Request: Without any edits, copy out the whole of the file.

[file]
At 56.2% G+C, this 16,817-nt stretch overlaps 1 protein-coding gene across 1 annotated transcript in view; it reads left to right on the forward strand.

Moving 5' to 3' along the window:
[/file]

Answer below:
At 56.2% G+C, this 16,817-nt stretch overlaps 1 protein-coding gene across 1 annotated transcript in view; it reads left to right on the forward strand.

Moving 5' to 3' along the window: